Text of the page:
The doctors expanding disease definitions and lowering the thresholds at which diagnoses are made are often being paid directly by the companies that stand to benefit from turning millions more people into patients.

Fundamental shifts in thinking

Indeed, intolerance of uncertainty has been suggested as among the most important drivers of medical excess. Doctors order ever more tests to try, often in vain, to be sure about what they’re seeing – to be more certain. But disease and the benefits and harms of treating it are inevitably fraught with uncertainty because we’re trying to apply knowledge derived from populations to unique individuals.
More broadly, uncertainty is the basis of all scientific creativity, intellectual freedom and political resistance. We should nurture uncertainty, treasure it and teach its value, rather than be afraid of it.
No matter how much the marketers of medicines try to make us feel broken by the
mere passing of time, ageing is not a disease. Disease definitions that equate “normal” with being young are fundamentally flawed and require urgent review.


Everyone must die and everyone, patients and doctors alike, is more or less fearful of dying. So, it’s perhaps not surprising that we so often turn to biotechnical approaches rather than paying real attention to the care of the dying – a core purpose of medicine.
But, there are many positive signs of change within medicine. The Choosing Wisely campaign mentioned above is a partnership between doctors and wider civil society. And it’s now an international movement to wind back excess medicine.
A new approach called shared decision making is promoting much more honest conversations between doctors and the people they care for, embracing uncertainty about benefits and harms, rather than peddling false hopes. Another new approach among GPs called quaternary prevention is urging doctors to protect people from unnecessary medical labels and unwarranted tests and treatments.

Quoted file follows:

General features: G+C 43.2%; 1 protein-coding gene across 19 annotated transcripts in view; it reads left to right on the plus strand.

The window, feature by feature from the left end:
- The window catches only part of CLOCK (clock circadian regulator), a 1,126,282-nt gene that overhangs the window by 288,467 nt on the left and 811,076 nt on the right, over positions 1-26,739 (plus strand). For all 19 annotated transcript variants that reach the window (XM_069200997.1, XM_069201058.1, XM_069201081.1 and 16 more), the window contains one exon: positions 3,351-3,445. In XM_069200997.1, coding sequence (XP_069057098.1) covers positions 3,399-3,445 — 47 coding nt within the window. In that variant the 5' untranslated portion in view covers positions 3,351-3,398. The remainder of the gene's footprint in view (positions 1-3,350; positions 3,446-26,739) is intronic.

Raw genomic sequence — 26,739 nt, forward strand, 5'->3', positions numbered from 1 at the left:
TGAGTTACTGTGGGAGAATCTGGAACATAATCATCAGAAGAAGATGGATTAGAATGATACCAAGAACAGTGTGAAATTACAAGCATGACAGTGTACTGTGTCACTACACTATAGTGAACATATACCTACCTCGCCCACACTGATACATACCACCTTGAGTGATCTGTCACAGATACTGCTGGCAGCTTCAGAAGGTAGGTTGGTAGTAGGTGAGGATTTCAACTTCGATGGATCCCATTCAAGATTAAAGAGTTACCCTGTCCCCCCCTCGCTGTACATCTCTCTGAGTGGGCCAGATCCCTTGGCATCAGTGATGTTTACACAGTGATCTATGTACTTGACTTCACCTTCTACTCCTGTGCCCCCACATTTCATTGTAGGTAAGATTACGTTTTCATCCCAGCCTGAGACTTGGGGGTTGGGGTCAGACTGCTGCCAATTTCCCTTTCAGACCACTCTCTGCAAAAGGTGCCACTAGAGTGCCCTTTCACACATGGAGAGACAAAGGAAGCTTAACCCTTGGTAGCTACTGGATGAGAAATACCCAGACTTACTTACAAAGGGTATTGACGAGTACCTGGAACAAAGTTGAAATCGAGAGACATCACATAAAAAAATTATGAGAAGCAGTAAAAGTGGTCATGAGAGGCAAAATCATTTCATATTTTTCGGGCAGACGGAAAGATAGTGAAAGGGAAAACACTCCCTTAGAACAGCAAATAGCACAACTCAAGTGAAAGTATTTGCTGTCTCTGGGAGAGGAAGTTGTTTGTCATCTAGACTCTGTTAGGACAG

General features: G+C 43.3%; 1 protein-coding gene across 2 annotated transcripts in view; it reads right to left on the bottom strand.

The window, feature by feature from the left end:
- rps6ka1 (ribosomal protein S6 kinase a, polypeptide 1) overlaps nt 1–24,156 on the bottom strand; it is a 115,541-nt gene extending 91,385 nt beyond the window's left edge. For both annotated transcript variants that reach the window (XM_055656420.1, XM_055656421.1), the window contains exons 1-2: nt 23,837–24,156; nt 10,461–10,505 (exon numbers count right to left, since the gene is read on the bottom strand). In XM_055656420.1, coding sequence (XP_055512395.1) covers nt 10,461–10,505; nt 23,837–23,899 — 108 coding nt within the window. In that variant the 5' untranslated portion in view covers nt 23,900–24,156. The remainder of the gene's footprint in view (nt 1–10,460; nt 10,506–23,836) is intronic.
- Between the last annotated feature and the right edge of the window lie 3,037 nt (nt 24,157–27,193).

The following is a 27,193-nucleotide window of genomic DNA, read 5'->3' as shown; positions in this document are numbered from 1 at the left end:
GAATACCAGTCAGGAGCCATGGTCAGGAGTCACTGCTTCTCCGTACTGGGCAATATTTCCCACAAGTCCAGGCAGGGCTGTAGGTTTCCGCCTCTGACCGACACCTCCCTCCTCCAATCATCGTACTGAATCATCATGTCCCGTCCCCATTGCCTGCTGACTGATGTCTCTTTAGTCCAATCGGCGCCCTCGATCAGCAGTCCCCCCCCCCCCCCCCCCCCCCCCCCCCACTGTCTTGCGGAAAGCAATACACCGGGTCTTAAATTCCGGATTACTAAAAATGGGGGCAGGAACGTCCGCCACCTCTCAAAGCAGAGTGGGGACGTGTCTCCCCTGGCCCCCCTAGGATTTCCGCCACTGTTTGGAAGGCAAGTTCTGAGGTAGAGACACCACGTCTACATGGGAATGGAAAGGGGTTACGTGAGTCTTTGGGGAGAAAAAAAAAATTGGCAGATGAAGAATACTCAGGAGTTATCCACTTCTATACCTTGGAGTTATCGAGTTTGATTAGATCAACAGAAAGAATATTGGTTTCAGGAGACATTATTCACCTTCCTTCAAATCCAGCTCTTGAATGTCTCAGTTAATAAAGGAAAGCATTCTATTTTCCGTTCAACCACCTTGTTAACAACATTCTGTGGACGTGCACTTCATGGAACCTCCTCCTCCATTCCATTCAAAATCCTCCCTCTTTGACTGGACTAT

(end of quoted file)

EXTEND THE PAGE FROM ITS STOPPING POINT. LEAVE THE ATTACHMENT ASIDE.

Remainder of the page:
Quaternary prevention is a group of measures taken to prevent, decrease and/or alleviate the harm caused by health activities. Health activities not only generally produce benefits, but also harm. That is to say, although medical intervention is mainly favourable, there is a dynamic balance that requires continuous assessment of the clinical situation as naturally only those health activities that achieve more benefit than harm at the end are justified. Quaternary prevention is the avoidance of unnecessary medical activity, such as "check-ups". In another example, quaternary prevention is the recommendation of preventive measures of proven efficacy. As regards diagnosis, quaternary prevention is, for example, the avoidance of screening without foundation, such as in prostate cancer. The appropriate use of antibiotics in upper respiratory tract infections serves as an example of quaternary prevention in the field of treatment. Another example is the application of the correct rehabilitation techniques in non-specific low back pain, such as swimming and maintaining an active life as much as possible. Not to forget other important "non-classic" aspects in the elderly, such as to limit the harm that can be caused by physical movement restriction devices. These and other examples in daily practice are considered in this article to encourage the continual assessment of quaternary prevention, the classic primum non nocere "first, do no harm".



We're overdosing on medicine – it's time to embrace life's uncertainty